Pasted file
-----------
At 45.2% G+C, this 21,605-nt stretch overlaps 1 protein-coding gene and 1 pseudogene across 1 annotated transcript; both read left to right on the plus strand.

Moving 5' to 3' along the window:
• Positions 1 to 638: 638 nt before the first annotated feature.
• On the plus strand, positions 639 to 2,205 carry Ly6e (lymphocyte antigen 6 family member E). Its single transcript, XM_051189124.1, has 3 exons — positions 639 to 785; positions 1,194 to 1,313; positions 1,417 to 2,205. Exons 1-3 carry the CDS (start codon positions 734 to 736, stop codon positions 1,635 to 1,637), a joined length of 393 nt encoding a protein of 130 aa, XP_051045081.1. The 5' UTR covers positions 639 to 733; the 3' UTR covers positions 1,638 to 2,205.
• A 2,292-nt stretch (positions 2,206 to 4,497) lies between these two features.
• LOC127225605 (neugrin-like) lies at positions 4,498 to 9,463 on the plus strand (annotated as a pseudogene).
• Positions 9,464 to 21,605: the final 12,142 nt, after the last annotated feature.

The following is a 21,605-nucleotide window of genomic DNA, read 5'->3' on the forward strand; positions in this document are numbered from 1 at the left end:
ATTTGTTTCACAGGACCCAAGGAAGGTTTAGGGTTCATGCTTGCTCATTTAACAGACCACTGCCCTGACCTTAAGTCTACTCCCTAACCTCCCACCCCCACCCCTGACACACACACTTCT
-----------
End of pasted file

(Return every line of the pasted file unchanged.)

At 45.2% G+C, this 21,605-nt stretch overlaps 1 protein-coding gene and 1 pseudogene across 1 annotated transcript; both read left to right on the plus strand.

Moving 5' to 3' along the window:
• Positions 1 to 638: 638 nt before the first annotated feature.
• On the plus strand, positions 639 to 2,205 carry Ly6e (lymphocyte antigen 6 family member E). Its single transcript, XM_051189124.1, has 3 exons — positions 639 to 785; positions 1,194 to 1,313; positions 1,417 to 2,205. Exons 1-3 carry the CDS (start codon positions 734 to 736, stop codon positions 1,635 to 1,637), a joined length of 393 nt encoding a protein of 130 aa, XP_051045081.1. The 5' UTR covers positions 639 to 733; the 3' UTR covers positions 1,638 to 2,205.
• A 2,292-nt stretch (positions 2,206 to 4,497) lies between these two features.
• LOC127225605 (neugrin-like) lies at positions 4,498 to 9,463 on the plus strand (annotated as a pseudogene).
• Positions 9,464 to 21,605: the final 12,142 nt, after the last annotated feature.

The following is a 21,605-nucleotide window of genomic DNA, read 5'->3' on the forward strand; positions in this document are numbered from 1 at the left end:
ATTTGTTTCACAGGACCCAAGGAAGGTTTAGGGTTCATGCTTGCTCATTTAACAGACCACTGCCCTGACCTTAAGTCTACTCCCTAACCTCCCACCCCCACCCCTGACACACACACTTCT